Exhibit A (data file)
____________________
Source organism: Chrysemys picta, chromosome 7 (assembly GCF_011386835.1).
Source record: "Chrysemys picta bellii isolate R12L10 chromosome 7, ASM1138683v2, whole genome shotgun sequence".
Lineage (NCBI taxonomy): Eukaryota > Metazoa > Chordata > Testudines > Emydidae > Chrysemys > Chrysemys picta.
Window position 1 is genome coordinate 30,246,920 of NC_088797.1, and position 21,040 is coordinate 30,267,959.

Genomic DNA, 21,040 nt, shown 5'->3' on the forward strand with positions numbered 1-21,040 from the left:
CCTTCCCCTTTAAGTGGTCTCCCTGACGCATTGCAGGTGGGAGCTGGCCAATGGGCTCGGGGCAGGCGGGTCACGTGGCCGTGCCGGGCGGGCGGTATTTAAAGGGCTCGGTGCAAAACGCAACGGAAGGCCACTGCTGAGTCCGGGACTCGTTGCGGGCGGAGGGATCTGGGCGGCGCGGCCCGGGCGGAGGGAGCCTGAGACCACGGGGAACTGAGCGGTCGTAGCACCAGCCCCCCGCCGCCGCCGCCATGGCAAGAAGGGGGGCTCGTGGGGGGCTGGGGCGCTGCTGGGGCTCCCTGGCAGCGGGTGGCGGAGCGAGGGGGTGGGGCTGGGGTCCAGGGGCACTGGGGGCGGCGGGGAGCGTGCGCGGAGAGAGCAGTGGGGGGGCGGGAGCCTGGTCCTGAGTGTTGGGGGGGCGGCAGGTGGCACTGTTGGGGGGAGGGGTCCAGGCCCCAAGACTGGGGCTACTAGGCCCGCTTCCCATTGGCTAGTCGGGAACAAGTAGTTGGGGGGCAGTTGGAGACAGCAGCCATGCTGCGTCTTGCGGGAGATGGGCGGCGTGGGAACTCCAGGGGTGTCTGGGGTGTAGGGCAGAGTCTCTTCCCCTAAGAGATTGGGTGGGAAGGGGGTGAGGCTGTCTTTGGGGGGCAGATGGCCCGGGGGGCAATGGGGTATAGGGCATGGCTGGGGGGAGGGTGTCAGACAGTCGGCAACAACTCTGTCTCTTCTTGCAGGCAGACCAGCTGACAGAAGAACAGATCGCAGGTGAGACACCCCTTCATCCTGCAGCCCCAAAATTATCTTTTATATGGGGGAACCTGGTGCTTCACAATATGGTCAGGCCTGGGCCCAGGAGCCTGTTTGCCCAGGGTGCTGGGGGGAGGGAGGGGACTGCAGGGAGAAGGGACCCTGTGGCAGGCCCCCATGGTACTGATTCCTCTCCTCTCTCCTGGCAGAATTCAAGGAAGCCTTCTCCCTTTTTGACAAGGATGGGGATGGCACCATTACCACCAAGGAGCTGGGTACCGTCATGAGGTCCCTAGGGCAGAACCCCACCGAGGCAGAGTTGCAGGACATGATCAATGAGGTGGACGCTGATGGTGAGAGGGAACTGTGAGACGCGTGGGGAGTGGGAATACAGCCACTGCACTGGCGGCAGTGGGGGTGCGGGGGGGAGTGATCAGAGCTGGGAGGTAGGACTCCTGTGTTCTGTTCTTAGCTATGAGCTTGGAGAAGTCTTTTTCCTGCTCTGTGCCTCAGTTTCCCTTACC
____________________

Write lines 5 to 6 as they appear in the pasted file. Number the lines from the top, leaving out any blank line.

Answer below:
Genomic DNA, 21,040 nt, shown 5'->3' on the forward strand with positions numbered 1-21,040 from the left:
CCTTCCCCTTTAAGTGGTCTCCCTGACGCATTGCAGGTGGGAGCTGGCCAATGGGCTCGGGGCAGGCGGGTCACGTGGCCGTGCCGGGCGGGCGGTATTTAAAGGGCTCGGTGCAAAACGCAACGGAAGGCCACTGCTGAGTCCGGGACTCGTTGCGGGCGGAGGGATCTGGGCGGCGCGGCCCGGGCGGAGGGAGCCTGAGACCACGGGGAACTGAGCGGTCGTAGCACCAGCCCCCCGCCGCCGCCGCCATGGCAAGAAGGGGGGCTCGTGGGGGGCTGGGGCGCTGCTGGGGCTCCCTGGCAGCGGGTGGCGGAGCGAGGGGGTGGGGCTGGGGTCCAGGGGCACTGGGGGCGGCGGGGAGCGTGCGCGGAGAGAGCAGTGGGGGGGCGGGAGCCTGGTCCTGAGTGTTGGGGGGGCGGCAGGTGGCACTGTTGGGGGGAGGGGTCCAGGCCCCAAGACTGGGGCTACTAGGCCCGCTTCCCATTGGCTAGTCGGGAACAAGTAGTTGGGGGGCAGTTGGAGACAGCAGCCATGCTGCGTCTTGCGGGAGATGGGCGGCGTGGGAACTCCAGGGGTGTCTGGGGTGTAGGGCAGAGTCTCTTCCCCTAAGAGATTGGGTGGGAAGGGGGTGAGGCTGTCTTTGGGGGGCAGATGGCCCGGGGGGCAATGGGGTATAGGGCATGGCTGGGGGGAGGGTGTCAGACAGTCGGCAACAACTCTGTCTCTTCTTGCAGGCAGACCAGCTGACAGAAGAACAGATCGCAGGTGAGACACCCCTTCATCCTGCAGCCCCAAAATTATCTTTTATATGGGGGAACCTGGTGCTTCACAATATGGTCAGGCCTGGGCCCAGGAGCCTGTTTGCCCAGGGTGCTGGGGGGAGGGAGGGGACTGCAGGGAGAAGGGACCCTGTGGCAGGCCCCCATGGTACTGATTCCTCTCCTCTCTCCTGGCAGAATTCAAGGAAGCCTTCTCCCTTTTTGACAAGGATGGGGATGGCACCATTACCACCAAGGAGCTGGGTACCGTCATGAGGTCCCTAGGGCAGAACCCCACCGAGGCAGAGTTGCAGGACATGATCAATGAGGTGGACGCTGATGGTGAGAGGGAACTGTGAGACGCGTGGGGAGTGGGAATACAGCCACTGCACTGGCGGCAGTGGGGGTGCGGGGGGGAGTGATCAGAGCTGGGAGGTAGGACTCCTGTGTTCTGTTCTTAGCTATGAGCTTGGAGAAGTCTTTTTCCTGCTCTGTGCCTCAGTTTCCCTTACC